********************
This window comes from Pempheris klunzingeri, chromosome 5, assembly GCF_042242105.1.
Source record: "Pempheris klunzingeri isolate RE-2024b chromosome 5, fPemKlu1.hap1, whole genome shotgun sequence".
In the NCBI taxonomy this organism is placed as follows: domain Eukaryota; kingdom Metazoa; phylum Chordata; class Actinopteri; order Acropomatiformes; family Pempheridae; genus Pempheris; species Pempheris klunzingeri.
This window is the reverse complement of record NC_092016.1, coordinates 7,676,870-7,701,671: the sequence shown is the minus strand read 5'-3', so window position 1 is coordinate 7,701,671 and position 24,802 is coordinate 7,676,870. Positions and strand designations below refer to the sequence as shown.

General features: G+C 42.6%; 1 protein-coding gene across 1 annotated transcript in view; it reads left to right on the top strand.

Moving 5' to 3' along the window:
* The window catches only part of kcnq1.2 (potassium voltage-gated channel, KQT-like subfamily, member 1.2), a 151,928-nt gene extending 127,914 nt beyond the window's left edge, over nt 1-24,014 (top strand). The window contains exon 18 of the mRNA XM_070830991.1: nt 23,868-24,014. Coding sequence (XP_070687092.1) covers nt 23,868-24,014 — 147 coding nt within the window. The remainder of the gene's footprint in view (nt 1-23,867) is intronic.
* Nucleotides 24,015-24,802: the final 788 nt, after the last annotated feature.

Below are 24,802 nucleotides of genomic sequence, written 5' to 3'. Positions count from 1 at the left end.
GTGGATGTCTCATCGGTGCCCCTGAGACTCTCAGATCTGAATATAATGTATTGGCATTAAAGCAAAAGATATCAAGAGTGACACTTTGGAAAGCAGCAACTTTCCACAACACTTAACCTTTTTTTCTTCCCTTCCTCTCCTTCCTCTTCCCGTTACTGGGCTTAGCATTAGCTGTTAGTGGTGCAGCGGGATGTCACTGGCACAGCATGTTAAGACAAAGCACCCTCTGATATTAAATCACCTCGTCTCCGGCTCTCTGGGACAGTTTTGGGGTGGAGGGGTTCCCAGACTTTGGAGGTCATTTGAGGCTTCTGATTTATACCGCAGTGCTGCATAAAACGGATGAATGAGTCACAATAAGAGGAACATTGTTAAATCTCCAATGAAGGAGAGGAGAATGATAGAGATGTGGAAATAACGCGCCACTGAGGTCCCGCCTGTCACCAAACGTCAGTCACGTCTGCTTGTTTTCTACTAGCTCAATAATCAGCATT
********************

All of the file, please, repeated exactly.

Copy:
This window comes from Pempheris klunzingeri, chromosome 5, assembly GCF_042242105.1.
Source record: "Pempheris klunzingeri isolate RE-2024b chromosome 5, fPemKlu1.hap1, whole genome shotgun sequence".
In the NCBI taxonomy this organism is placed as follows: domain Eukaryota; kingdom Metazoa; phylum Chordata; class Actinopteri; order Acropomatiformes; family Pempheridae; genus Pempheris; species Pempheris klunzingeri.
This window is the reverse complement of record NC_092016.1, coordinates 7,676,870-7,701,671: the sequence shown is the minus strand read 5'-3', so window position 1 is coordinate 7,701,671 and position 24,802 is coordinate 7,676,870. Positions and strand designations below refer to the sequence as shown.

General features: G+C 42.6%; 1 protein-coding gene across 1 annotated transcript in view; it reads left to right on the top strand.

Moving 5' to 3' along the window:
* The window catches only part of kcnq1.2 (potassium voltage-gated channel, KQT-like subfamily, member 1.2), a 151,928-nt gene extending 127,914 nt beyond the window's left edge, over nt 1-24,014 (top strand). The window contains exon 18 of the mRNA XM_070830991.1: nt 23,868-24,014. Coding sequence (XP_070687092.1) covers nt 23,868-24,014 — 147 coding nt within the window. The remainder of the gene's footprint in view (nt 1-23,867) is intronic.
* Nucleotides 24,015-24,802: the final 788 nt, after the last annotated feature.

Below are 24,802 nucleotides of genomic sequence, written 5' to 3'. Positions count from 1 at the left end.
GTGGATGTCTCATCGGTGCCCCTGAGACTCTCAGATCTGAATATAATGTATTGGCATTAAAGCAAAAGATATCAAGAGTGACACTTTGGAAAGCAGCAACTTTCCACAACACTTAACCTTTTTTTCTTCCCTTCCTCTCCTTCCTCTTCCCGTTACTGGGCTTAGCATTAGCTGTTAGTGGTGCAGCGGGATGTCACTGGCACAGCATGTTAAGACAAAGCACCCTCTGATATTAAATCACCTCGTCTCCGGCTCTCTGGGACAGTTTTGGGGTGGAGGGGTTCCCAGACTTTGGAGGTCATTTGAGGCTTCTGATTTATACCGCAGTGCTGCATAAAACGGATGAATGAGTCACAATAAGAGGAACATTGTTAAATCTCCAATGAAGGAGAGGAGAATGATAGAGATGTGGAAATAACGCGCCACTGAGGTCCCGCCTGTCACCAAACGTCAGTCACGTCTGCTTGTTTTCTACTAGCTCAATAATCAGCATT